Except... you are wrong.

    https://blog.acolyer.org/2017/09/21/...gy-management/

    and there is also this...

    https://arxiv.org/ftp/arxiv/papers/1707/1707.05082.pdf

    (whenever you read "root" as the needed pre-requisite for this exploit to work, just substitute something like BlueBorn or one of the yet to be disclosed zero-day's to accomplish the same.)

    Both of these papers are from 2017. I can find many more if you wish, going back years.

    You seem to just pick this notion out of thin air, without any reasonable proof or citation.
    My citations are the advisories Blackberry put out for BlueBorne, BroadPwn, and QuadRooter. They are just a vulnerable as anyone else and they patch just like everyone else. They themselves provided no statement regarding mitigating effects of their "hardening," blunting the effects of these exploits. If anything they did would have had a mitigating effect, you bet they would have paraded that.
    01-02-18 12:16 AM
  22. conite's Avatar
    Except... you are wrong.

    https://blog.acolyer.org/2017/09/21/...gy-management/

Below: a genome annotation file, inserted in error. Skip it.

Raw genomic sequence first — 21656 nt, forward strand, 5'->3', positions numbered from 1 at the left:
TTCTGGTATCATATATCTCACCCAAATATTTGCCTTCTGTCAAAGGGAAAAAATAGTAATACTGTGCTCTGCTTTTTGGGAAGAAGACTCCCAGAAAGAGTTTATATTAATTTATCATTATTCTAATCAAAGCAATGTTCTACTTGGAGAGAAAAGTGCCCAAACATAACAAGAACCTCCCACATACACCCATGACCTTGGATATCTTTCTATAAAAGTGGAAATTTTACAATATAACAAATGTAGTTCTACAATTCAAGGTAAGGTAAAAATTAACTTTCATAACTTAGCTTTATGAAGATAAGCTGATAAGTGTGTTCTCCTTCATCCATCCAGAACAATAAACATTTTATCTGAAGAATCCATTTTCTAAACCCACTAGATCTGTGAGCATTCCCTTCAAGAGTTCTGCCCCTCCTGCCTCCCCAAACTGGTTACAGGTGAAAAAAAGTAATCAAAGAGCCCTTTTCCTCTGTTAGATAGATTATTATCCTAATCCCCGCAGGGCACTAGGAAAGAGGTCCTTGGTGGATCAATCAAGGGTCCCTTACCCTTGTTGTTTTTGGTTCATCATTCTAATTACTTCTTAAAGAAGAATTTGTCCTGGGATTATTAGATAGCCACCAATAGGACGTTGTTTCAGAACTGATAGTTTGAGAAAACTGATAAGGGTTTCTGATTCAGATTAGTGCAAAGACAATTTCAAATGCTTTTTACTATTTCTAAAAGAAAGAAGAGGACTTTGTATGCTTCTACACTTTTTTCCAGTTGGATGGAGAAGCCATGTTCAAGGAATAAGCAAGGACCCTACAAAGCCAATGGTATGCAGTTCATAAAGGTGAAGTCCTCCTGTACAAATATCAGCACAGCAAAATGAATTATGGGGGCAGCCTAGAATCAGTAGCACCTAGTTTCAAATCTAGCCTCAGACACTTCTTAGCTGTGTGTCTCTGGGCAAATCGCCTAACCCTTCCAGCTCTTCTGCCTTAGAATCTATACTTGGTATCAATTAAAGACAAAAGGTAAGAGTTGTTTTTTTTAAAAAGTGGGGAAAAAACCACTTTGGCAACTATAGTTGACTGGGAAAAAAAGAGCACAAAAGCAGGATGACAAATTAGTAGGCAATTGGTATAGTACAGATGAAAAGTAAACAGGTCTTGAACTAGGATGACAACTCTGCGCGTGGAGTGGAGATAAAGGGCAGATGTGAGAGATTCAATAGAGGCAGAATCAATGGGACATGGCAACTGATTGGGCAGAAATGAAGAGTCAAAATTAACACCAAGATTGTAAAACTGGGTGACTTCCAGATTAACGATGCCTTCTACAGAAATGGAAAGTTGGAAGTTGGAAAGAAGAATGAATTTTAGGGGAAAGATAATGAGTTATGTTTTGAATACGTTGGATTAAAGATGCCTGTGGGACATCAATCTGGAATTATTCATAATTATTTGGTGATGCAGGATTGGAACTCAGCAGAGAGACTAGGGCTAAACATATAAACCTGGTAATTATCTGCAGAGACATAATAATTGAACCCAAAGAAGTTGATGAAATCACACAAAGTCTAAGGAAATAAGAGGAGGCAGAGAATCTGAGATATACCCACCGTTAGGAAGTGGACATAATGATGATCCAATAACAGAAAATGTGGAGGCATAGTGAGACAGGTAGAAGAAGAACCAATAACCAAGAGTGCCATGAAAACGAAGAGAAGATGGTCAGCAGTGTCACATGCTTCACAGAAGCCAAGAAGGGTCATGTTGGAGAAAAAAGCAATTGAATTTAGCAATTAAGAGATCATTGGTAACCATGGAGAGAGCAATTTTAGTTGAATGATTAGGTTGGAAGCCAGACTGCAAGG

and there is also this...

    https://arxiv.org/ftp/arxiv/papers/1707/1707.05082.pdf

    (whenever you read "root" as the needed pre-requisite for this exploit to work, just substitute something like BlueBorn or one of the yet to be disclosed zero-day's to accomplish the same.)

    Both of these papers are from 2017. I can find many more if you wish, going back years.



    My citations are the advisories Blackberry put out for BlueBorne, BroadPwn, and QuadRooter. They are just a vulnerable as anyone else and they patch just like everyone else. They themselves provided no statement regarding mitigating effects of their "hardening," blunting the effects of these exploits. If anything they did would have had a mitigating effect, you bet they would have paraded that.
    Your examples do not document a case of a BlackBerry Android secure boot process being compromised.

    Picking 3 vulnerabilities that were patched as part of the standard AOSP patching program says absolutely nothing about whether or not BlackBerry Android is more resilient to these or any number of other threats. Your logic does not follow.

    Thurber did specifically say that many "vulnerabilities" were patched on the Priv, as part of the regular program, but that the Priv wouldn't have been affected anyway because of its increased security posture.
    01-02-18 12:22 AM
  23. dirk_ddiggler's Avatar
    Your examples do not document a case of a BlackBerry Android devices being rooted.